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From Rhetoric to Practice: A critique of immigration policy in Germany through the lens of Turkish-Muslim women's experiences of migration



The largest group of migrants in Germany is the Turkish people, many of whom have low skills levels, are Muslim, and are slow to integrate themselves into their host communities. German immigration policy has been significantly revised since the early 1990s, and a new Immigration Act came into force in 2005, containing more inclusive stances on citizenship and integration of migrants. There is a strong rhetoric of acceptance and open doors, within certain parameters, but the gap between the rhetoric and practice is still wide enough to allow many migrants, particularly women, to fall through it. Turkish-Muslim women bear the brunt of the difficulties faced once they have arrived in Germany, and many of them are subject to domestic abuse, joblessness and poverty because of their invisibility to the German state, which is the case largely because German immigration policy does not fully realise a role and place for women migrants. The policy also does not sufficiently account for ethnic and cultural identification, or limitations faced by migrants in that while it speaks to integration, it does not fully enable this process to take place effectively. Even though it has made many advances in recent years towards a more open and inclusive immigration policy, Germany is still a ‘reluctant’ country of immigration, and this reluctance stops it from making any real strides towards integrating migrants fully into German society at large. The German government needs to take a much firmer stance on the roles of migrant women in its society, and the nature of the ethnic and religious identities of Muslim immigrants, in order to both create and implement immigration policy that truly allows immigrants to become full and contributing members to German social and economic life, and to bring it in line with the European Union’s common directives on immigration.
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... The law, the first comprehensive law of its kind, was a compromise between the Social Democrats and the Christian Democrats. Although it was written, in part, to address the demographic issues causing a decline in the number of working-age Germans and to strengthen the immigrant workforce entering the country by granting settlement permits to highly-qualified workers (researchers, management staff, specialists), it also established specific standards for the integration of the immigrant population that has been in Germany for decades (Clarence, 2009). Although the new immigration law recognized gender-specific persecution, this legislation was not passed without harsh criticisms which claimed that women were vastly underrepresented in the decision-making process (Rostock & Berghahn, 2008). ...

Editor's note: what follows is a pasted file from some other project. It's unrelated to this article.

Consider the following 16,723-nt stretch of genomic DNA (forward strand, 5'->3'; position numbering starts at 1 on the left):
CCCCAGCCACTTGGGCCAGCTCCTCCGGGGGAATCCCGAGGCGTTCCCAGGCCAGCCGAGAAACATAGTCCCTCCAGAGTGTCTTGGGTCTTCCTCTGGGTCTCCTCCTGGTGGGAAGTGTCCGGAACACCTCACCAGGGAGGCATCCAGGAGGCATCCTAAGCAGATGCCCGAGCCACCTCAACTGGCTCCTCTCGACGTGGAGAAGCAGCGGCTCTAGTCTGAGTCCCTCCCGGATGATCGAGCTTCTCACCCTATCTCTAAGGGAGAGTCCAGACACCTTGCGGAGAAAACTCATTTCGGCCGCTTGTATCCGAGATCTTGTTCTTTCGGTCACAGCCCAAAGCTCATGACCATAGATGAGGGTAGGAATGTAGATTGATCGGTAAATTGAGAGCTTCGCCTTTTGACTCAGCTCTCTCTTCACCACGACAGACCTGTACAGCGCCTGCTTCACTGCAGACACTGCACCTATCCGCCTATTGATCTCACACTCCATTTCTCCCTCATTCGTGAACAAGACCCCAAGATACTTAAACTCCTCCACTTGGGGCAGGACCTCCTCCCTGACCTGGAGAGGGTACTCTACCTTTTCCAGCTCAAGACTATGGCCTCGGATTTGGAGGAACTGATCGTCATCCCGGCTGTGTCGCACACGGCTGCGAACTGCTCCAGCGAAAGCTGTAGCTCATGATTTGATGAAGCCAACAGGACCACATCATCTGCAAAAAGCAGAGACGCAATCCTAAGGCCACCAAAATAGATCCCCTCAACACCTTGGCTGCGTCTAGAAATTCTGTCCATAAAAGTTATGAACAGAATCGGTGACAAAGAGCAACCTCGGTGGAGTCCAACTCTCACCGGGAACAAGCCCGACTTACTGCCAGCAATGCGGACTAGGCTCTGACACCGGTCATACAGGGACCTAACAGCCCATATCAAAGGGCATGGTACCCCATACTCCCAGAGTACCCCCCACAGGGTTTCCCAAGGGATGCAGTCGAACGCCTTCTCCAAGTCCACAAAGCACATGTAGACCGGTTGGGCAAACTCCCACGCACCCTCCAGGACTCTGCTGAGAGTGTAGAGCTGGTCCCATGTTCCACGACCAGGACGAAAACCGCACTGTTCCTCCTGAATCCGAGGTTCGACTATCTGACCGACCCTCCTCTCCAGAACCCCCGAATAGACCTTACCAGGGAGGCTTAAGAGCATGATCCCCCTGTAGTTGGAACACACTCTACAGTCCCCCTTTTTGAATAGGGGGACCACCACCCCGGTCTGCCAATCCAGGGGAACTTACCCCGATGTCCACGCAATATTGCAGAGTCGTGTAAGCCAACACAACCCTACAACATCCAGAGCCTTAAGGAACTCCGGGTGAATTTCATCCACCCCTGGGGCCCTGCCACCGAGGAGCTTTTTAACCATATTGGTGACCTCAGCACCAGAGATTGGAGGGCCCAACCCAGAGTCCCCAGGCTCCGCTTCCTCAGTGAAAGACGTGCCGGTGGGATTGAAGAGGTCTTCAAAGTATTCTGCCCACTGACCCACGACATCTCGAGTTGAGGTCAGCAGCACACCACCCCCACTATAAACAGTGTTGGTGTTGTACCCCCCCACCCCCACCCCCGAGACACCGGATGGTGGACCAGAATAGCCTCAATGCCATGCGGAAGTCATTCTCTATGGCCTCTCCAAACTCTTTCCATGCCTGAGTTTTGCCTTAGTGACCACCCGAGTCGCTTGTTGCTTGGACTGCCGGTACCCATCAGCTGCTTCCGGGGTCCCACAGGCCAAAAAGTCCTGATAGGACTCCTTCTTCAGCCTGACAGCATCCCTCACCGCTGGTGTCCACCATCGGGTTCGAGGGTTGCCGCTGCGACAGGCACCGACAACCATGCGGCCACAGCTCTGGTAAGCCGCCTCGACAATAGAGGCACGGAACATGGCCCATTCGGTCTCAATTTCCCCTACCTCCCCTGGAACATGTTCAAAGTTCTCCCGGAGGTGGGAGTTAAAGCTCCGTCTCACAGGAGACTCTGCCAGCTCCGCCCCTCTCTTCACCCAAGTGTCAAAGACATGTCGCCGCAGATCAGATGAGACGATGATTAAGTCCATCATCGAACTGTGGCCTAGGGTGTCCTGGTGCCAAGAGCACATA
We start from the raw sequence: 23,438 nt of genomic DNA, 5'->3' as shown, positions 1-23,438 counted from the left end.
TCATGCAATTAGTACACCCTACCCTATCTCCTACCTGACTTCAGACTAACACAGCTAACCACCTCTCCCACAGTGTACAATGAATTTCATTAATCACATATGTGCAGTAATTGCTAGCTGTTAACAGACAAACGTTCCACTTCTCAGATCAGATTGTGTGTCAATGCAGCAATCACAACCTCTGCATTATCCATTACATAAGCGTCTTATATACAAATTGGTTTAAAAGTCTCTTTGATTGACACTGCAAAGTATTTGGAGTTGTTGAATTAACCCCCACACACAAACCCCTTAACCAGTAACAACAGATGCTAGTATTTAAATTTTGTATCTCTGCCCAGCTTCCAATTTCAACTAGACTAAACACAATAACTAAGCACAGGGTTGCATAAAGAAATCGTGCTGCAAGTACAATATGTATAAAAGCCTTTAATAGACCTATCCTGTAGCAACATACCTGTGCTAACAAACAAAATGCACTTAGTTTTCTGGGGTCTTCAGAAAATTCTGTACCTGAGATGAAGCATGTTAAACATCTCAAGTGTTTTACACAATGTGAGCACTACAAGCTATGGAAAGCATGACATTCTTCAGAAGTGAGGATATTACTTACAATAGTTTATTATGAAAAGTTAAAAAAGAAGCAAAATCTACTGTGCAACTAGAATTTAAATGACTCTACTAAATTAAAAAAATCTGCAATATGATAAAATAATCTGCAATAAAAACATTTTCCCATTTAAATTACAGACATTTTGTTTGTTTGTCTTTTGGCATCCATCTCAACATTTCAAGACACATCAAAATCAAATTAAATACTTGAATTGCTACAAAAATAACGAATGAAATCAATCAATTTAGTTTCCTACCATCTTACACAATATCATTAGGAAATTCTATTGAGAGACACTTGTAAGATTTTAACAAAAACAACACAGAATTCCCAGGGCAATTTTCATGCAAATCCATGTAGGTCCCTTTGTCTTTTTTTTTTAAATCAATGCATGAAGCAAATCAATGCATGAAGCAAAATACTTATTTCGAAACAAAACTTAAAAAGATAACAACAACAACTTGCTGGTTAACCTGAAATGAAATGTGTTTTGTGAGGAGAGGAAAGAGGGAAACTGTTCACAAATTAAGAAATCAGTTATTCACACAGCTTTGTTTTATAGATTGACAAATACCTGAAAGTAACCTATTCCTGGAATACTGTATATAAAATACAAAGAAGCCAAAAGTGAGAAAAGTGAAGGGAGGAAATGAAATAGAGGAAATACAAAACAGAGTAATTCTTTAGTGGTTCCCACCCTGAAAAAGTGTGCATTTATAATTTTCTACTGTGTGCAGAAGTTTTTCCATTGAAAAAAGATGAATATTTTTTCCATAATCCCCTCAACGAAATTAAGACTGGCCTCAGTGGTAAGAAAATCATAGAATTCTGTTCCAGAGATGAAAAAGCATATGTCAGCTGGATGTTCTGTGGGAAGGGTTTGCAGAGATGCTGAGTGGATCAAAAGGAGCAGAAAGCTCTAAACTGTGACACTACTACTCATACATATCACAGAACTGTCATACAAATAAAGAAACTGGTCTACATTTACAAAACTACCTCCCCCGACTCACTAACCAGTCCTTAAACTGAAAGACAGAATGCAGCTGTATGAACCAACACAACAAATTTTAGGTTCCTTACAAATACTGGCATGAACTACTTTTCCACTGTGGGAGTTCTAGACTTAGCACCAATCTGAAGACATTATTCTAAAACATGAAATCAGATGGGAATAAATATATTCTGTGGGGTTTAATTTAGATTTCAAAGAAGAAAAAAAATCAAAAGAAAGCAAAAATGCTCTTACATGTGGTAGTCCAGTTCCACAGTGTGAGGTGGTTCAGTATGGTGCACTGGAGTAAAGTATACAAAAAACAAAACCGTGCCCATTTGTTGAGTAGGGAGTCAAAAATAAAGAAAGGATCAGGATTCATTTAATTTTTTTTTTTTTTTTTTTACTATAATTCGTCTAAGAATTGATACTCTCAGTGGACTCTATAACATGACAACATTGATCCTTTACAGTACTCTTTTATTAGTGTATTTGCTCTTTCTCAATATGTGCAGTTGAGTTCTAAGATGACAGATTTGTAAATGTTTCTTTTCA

... Although the new immigration law recognized gender-specific persecution, this legislation was not passed without harsh criticisms which claimed that women were vastly underrepresented in the decision-making process (Rostock & Berghahn, 2008). Three key areas of this new law which have specific impact for women of Turkish descent and Muslim women in Germany need to be more fully developed by the government: first, while the law stipulated required language and integration courses for all current immigrant in Germany, it does not address the complex issues many women face in completing such a requirement; second, the new law mentions women and provides basic statistics on their participation in education and the workforce, but leaves unaddressed the ways in which this population needs particular support; third, like other political rhetoric, the law places little focus on the social and cultural environment to which the immigrants are asked to integrate (Clarence, 2009). The Federal Ministry of the Interior published an extensive explanation of the law in which was included the governmental definition of integration: ...
... The common trope of Turkish immigrant women which appears in political discourse, academic research, and pop culture serves to render this population as homogeneous, religiously conservative, and reluctant to adapt to German culture. While honor crimes, forced marriages, and gender oppression have become major issues in the German political and feminist agendas, painting all Turkish women's identity with the broad brushstrokes of patriarchal cultural oppression serves to render invisible the oppression these women experience outside of these communities and at the hands of Germans themselves (Clarence, 2009;Rostock & Berghahn, 2008;Rottmann & Marx Ferree, 2008). According to the Forum for Female Migrants in Berlin (2009), female migrants do experience different problems than their male counterparts: ...